depositing at a low temperature a silicon-enriched oxide layer over said gate stack including adjacent sidewalls of said gate stack;
annealing said silicon-enriched oxide layer in an oxygen ambient at a temperature sufficient for thermal oxidation to occur including a portion of said silicon-enriched oxide adjacent sidewalls of the gate stack;
implanting source and drain regions.
11. The method of claim 10, wherein said annealing step occur prior to said implanting step.
12. The method of claim 10, wherein said annealing step occurs after said implanting step.
13. The process of claim 10, wherein said low temperature is in the range of 25° C. to 600° C.
14. The process of claim 10, wherein said depositing step comprises a chemical vapor deposition.
15. The process of claim 10, wherein said reoxidation step is carried out at low pressure.
16. The process of claim 10, wherein said silicon enriched oxide layer has a refractive index between 1.46 and 1.55.
US09182371 1997-10-29 1998-10-29 Use of Si-rich oxide film as a chemical potential barrier for controlled oxidation Active US6274429B1 (en)

Priority Applications (2)

Application Number Priority Date Filing Date Title
US6352997 true 1997-10-29 1997-10-29
US09182371 US6274429B1 (en) 1997-10-29 1998-10-29 Use of Si-rich oxide film as a chemical potential barrier for controlled oxidation

Applications Claiming Priority (1)

Application Number Priority Date Filing Date Title
US09182371 US6274429B1 (en) 1997-10-29 1998-10-29 Use of Si-rich oxide film as a chemical potential barrier for controlled oxidation

Publications (1)

Publication Number Publication Date
US6274429B1 true US6274429B1 (en) 2001-08-14

Family

ID=26743509

Family Applications (1)

Application Number Title Priority Date Filing Date
US09182371 Active US6274429B1 (en) 1997-10-29 1998-10-29 Use of Si-rich oxide film as a chemical potential barrier for controlled oxidation

Country Status (1)

Country Link
US (1) US6274429B1 (en)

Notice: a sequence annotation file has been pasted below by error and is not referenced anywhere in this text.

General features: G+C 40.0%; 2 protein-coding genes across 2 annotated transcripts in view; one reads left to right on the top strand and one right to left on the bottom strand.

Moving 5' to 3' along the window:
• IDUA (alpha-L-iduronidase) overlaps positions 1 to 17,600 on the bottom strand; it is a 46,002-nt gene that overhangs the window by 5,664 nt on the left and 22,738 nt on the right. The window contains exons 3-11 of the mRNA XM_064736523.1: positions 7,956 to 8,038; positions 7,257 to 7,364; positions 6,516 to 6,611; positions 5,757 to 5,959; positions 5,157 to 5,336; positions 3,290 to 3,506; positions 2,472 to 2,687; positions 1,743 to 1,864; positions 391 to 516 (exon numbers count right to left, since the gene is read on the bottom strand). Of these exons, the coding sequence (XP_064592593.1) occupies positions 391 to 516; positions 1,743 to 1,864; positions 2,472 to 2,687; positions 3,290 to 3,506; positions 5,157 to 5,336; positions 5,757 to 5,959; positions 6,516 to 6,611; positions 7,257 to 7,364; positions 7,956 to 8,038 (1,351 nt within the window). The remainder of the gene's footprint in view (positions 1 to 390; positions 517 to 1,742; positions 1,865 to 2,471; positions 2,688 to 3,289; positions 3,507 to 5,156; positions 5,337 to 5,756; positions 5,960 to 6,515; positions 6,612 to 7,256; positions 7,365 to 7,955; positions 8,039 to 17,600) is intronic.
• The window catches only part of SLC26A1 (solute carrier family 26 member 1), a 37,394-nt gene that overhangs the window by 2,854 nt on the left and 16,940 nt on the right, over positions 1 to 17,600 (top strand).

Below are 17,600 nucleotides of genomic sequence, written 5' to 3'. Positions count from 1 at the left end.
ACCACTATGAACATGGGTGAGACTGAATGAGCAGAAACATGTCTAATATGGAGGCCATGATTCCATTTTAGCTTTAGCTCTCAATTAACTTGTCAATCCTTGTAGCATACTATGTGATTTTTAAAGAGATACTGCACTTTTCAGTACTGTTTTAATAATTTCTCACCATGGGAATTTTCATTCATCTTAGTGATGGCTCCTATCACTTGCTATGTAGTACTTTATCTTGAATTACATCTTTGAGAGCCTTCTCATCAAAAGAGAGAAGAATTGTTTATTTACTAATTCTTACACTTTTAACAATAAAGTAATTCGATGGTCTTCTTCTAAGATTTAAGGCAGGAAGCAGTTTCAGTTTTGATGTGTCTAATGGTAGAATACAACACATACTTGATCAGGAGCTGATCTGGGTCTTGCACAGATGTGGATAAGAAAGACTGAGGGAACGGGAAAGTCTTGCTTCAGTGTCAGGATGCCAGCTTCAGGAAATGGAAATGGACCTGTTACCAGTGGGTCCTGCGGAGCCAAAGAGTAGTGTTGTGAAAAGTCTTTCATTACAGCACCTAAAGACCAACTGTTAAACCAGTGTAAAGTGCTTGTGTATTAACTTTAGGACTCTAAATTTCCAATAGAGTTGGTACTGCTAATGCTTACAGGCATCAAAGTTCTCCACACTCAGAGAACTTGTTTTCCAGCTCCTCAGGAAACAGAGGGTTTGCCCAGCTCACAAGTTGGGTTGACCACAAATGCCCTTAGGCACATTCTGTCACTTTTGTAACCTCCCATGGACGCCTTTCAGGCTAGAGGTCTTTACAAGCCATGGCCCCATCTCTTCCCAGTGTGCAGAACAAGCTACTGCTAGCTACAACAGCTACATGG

Cited By (11)

* Cited by examiner, † Cited by third party
Publication number Priority date Publication date Assignee Title
WO2003065437A2 (en) * 2002-02-01 2003-08-07 Koninklijke Philips Electronics N.V. Method for forming high quality oxide layers of different thickness in one processing step
US6723638B1 (en) * 2003-02-05 2004-04-20 Advanced Micro Devices, Inc. Performance in flash memory devices
US20050009281A1 (en) * 2003-07-08 2005-01-13 Lim Kwan Yong Method of forming gate in semiconductor device
US20050006712A1 (en) * 2003-07-11 2005-01-13 Advanced Micro Devices, Inc. PECVD silicon-rich oxide layer for reduced UV charging
US20050212035A1 (en) * 2002-08-30 2005-09-29 Fujitsu Amd Semiconductor Limited Semiconductor storage device and manufacturing method thereof
US20050285233A1 (en) * 2004-06-24 2005-12-29 Taiwan Semiconductor Manufacturing Co., Ltd. Thin film transistor (TFT) device structure employing silicon rich silicon oxide passivation layer
US20060003509A1 (en) * 2004-07-05 2006-01-05 Woong Lee Method of forming a gate structure for a semiconductor device and method of forming a cell gate structure for a non-volatile memory device
US20060237802A1 (en) * 2005-04-21 2006-10-26 Macronix International Co., Ltd. Method for improving SOG process
US20070066083A1 (en) * 2005-07-29 2007-03-22 Sang-Ryol Yang Method of forming a silicon-rich nanocrystalline structure by an atomic layer deposition process and method of manufacturing a non-volatile semiconductor device using the same
US20100136768A1 (en) * 2006-09-04 2010-06-03 Fraunhofer-Gesellschaft Zur Forderung Der Angewandten Forschung E.V. Method for simultaneous doping and oxidizing semiconductor substrates and the use thereof
US8022468B1 (en) * 2005-03-29 2011-09-20 Spansion Llc Ultraviolet radiation blocking interlayer dielectric

Citations (4)

* Cited by examiner, † Cited by third party
Publication number Priority date Publication date Assignee Title
US5290727A (en) * 1990-03-05 1994-03-01 Vlsi Technology, Inc. Method for suppressing charge loss in EEPROMs/EPROMS and instabilities in SRAM load resistors
US5602056A (en) * 1990-03-05 1997-02-11 Vlsi Technology, Inc. Method for forming reliable MOS devices using silicon rich plasma oxide film
US5726070A (en) * 1995-09-06 1998-03-10 United Microelectronics Corporation Silicon-rich tunnel oxide formed by oxygen implantation for flash EEPROM
US5731242A (en) * 1993-10-15 1998-03-24 Intel Corporation Self-aligned contact process in semiconductor fabrication

Patent Citations (4)

* Cited by examiner, † Cited by third party
Publication number Priority date Publication date Assignee Title
US5290727A (en) * 1990-03-05 1994-03-01 Vlsi Technology, Inc. Method for suppressing charge loss in EEPROMs/EPROMS and instabilities in SRAM load resistors
US5602056A (en) * 1990-03-05 1997-02-11 Vlsi Technology, Inc. Method for forming reliable MOS devices using silicon rich plasma oxide film
US5731242A (en) * 1993-10-15 1998-03-24 Intel Corporation Self-aligned contact process in semiconductor fabrication
US5726070A (en) * 1995-09-06 1998-03-10 United Microelectronics Corporation Silicon-rich tunnel oxide formed by oxygen implantation for flash EEPROM

Cited By (26)

* Cited by examiner, † Cited by third party
Publication number Priority date Publication date Assignee Title